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Math Help - [SOLVED] Easy Vectors Question

  1. #1
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    [SOLVED] Easy Vectors Question

    Find the magnitude and direction of the equilibrant (resulting force) of each of the following forces: 16 N and 10 N acting at an angle of 10 degrees to each other.
    Please make it as visual as possible... Thanks! (best answerer gets a thanks ^^)
    Last edited by x y z; April 18th 2009 at 07:47 PM.
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    Quote Originally Posted by x y z View Post
    Find the magnitude and direction of the equilibrant (resulting force) of each of the following forces: 16 N and 10 N acting at an angle of 10 degrees to each other.
    There are different ways to solve this question:

    1. Draw the parallelogram of forces. Use the Cosine rule to calculate the length of the larger diagonal. Keep in mind that the adjacent sides of the parallelogram include an angle of 180 - 10 = 170 :

    F_r = \sqrt{10^2+16^2-2 \cdot 10 \cdot 16 \cdot \cos(170^\circ)}

    2. Use vectors:

    Let \overrightarrow{F_1} = (10,0) and

    \overrightarrow{F_2} = 16(\cos(10^\circ), \sin(10^\circ))
    Then

    \overrightarrow{F_r} = (10,0) + 16(\cos(10^\circ), \sin(10^\circ)) = (10+16 \cos(10^\circ), 16 \sin(10^\circ))

    Now calculate the magnitude of \overrightarrow{F_r} :

    | \overrightarrow{F_r} | = \sqrt{\left(10+16 \cos(10^\circ) \right)^2 + \left(16 \sin(10^\circ) \right)^2}
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    Thanks.
    But how do I then get the direction of the vector?
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    Quote Originally Posted by x y z View Post
    Thanks.
    But how do I then get the direction of the vector?
    If you have the vectors \vec u and \vec v then the included angle is calculated by:

    \cos(\angle(\vec u , \vec v)) = \dfrac{\vec u \cdot \vec v}{|\vec u| \cdot |\vec v|}

    With your vectors you get:
    <br />
\cos(\angle(\overrightarrow{F_r} , \overrightarrow{F_1}) = \dfrac{(10+16 \cos(10^\circ), 16 \sin(10^\circ))<br />
 \cdot (10, 0)}{2\cdot \sqrt{80 \cdot \cos(10^\circ)} \cdot 10}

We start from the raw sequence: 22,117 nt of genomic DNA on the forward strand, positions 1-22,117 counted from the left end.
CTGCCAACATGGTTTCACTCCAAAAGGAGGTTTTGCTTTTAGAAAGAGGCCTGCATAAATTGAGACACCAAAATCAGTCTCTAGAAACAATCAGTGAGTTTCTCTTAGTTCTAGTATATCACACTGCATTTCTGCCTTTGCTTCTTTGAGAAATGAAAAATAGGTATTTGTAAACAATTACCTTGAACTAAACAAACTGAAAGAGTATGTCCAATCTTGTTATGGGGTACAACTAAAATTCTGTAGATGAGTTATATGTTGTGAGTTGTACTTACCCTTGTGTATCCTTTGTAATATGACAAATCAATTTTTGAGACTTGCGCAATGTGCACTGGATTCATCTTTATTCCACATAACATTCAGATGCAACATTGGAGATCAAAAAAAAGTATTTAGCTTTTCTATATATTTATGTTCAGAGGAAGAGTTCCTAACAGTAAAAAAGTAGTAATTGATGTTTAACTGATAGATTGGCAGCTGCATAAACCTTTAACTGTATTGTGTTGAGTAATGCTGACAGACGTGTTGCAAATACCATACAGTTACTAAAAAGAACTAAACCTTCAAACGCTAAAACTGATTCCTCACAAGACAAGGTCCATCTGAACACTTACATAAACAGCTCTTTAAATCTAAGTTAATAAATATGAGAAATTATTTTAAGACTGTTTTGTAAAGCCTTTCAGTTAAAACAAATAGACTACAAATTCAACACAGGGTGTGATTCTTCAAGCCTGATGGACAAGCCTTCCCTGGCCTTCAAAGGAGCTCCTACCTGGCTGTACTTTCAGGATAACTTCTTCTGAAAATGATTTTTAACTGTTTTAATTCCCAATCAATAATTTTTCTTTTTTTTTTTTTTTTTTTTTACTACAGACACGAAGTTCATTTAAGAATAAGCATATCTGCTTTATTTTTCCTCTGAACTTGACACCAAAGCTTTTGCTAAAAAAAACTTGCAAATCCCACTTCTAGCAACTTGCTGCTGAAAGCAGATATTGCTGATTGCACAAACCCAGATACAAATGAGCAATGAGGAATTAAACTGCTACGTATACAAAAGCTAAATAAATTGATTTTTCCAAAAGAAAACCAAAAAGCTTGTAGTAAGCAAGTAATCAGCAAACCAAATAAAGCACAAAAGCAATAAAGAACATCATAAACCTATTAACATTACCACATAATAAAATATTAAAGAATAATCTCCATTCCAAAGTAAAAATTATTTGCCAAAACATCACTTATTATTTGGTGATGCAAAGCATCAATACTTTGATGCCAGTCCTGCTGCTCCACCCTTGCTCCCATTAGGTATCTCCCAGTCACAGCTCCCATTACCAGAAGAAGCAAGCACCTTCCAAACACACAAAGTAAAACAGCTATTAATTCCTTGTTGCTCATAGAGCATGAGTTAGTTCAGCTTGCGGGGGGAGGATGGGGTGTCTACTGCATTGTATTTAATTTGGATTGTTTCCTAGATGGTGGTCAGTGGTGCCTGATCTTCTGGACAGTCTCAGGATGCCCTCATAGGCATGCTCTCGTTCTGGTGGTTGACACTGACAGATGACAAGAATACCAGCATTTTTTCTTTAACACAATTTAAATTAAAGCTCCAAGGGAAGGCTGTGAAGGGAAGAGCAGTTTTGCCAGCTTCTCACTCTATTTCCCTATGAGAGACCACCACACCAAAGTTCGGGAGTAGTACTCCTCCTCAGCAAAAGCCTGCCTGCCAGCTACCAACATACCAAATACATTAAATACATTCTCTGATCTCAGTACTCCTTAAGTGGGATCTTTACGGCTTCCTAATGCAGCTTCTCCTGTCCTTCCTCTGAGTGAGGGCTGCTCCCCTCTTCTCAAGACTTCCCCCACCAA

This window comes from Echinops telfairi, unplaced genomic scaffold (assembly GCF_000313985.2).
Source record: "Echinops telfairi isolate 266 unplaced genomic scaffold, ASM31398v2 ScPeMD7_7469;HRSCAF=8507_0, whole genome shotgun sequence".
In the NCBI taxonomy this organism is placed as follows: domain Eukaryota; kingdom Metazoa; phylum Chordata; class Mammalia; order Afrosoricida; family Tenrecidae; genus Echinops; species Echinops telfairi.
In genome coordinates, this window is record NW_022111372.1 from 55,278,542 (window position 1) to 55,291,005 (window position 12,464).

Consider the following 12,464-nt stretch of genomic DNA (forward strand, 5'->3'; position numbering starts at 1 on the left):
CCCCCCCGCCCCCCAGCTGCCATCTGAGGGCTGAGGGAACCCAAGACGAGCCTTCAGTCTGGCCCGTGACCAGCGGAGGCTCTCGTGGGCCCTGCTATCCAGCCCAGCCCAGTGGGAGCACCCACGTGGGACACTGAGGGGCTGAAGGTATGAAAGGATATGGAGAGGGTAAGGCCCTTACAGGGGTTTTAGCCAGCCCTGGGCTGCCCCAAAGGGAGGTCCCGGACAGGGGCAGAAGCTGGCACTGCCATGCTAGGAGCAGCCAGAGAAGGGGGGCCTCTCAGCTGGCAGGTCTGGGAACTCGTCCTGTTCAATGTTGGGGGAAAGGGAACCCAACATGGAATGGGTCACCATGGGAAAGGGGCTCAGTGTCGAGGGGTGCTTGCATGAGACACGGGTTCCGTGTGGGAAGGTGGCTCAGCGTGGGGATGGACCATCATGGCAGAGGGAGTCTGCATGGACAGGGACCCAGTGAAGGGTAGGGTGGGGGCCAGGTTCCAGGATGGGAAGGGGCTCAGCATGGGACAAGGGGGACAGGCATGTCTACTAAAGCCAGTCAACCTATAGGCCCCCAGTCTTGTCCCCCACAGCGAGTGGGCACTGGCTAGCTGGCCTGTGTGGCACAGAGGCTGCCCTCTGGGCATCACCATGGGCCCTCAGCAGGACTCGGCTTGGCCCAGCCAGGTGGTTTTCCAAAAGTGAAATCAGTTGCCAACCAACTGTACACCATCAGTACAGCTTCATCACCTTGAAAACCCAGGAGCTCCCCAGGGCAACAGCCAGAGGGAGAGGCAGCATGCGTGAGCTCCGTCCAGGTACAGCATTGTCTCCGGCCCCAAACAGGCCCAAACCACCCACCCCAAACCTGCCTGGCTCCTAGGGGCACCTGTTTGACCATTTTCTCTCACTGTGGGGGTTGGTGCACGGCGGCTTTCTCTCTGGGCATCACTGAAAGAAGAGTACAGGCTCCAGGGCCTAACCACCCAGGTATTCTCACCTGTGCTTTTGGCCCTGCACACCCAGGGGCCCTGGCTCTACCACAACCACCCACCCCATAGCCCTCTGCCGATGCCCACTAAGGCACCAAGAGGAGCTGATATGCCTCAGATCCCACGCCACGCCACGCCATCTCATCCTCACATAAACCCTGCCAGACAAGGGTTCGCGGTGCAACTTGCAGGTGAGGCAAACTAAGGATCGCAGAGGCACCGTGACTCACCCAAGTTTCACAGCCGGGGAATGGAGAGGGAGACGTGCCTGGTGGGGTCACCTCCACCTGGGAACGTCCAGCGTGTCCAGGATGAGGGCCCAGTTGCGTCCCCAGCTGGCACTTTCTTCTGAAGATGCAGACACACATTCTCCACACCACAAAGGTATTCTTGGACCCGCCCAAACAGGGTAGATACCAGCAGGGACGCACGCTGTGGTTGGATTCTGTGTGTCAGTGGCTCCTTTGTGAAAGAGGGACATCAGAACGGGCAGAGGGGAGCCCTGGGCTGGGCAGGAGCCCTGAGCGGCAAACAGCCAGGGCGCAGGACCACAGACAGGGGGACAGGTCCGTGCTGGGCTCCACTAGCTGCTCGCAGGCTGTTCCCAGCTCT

After your calculator has cooled down a little bit you'll get:

    \angle(\overrightarrow{F_r} , \overrightarrow{F_1}) \approx 6.157^\circ

    Keep in mind that you now have calculated the angle which is included by \overrightarrow{F_r} \text{ and } \overrightarrow{F_1}
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    That's what I got too, but the answer says that it's 174 degrees to the 10N vector. Why did they subtract from 180 degrees?
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    Quote Originally Posted by x y z View Post
    ...
    Please make it as visual as possible... ...
    Quote Originally Posted by x y z View Post
    That's what I got too, but the answer says that it's 174 degrees to the 10N vector. Why did they subtract from 180 degrees?
    I've attached the sketch of the situation ... and honestly I can't explain where the result in your textbook comes from, sorry!
    Attached Thumbnails Attached Thumbnails [SOLVED] Easy Vectors Question-zweikraefte.png  
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    Wow, thank you so much! <3
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  8. #8
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    Quote Originally Posted by x y z View Post
    That's what I got too, but the answer says that it's 174 degrees to the 10N vector. Why did they subtract from 180 degrees?
    I finally found out where the answer in your textbook comes from:

    The most important word in your question is equilibrant (resulting force).

    If you combine the given forces to a resultant force and you should find a third force such that the complete system is in equilibrium then the result must be a force with the magnitude of \overrightarrow{F_1}+\overrightarrow{F_2} and the opposite direction. That is -\left( \overrightarrow{F_1}+\overrightarrow{F_2} \right).

    I've attached a sketch. You easily find the angle in question.
    Attached Thumbnails Attached Thumbnails [SOLVED] Easy Vectors Question-twoforces_equilib.png  
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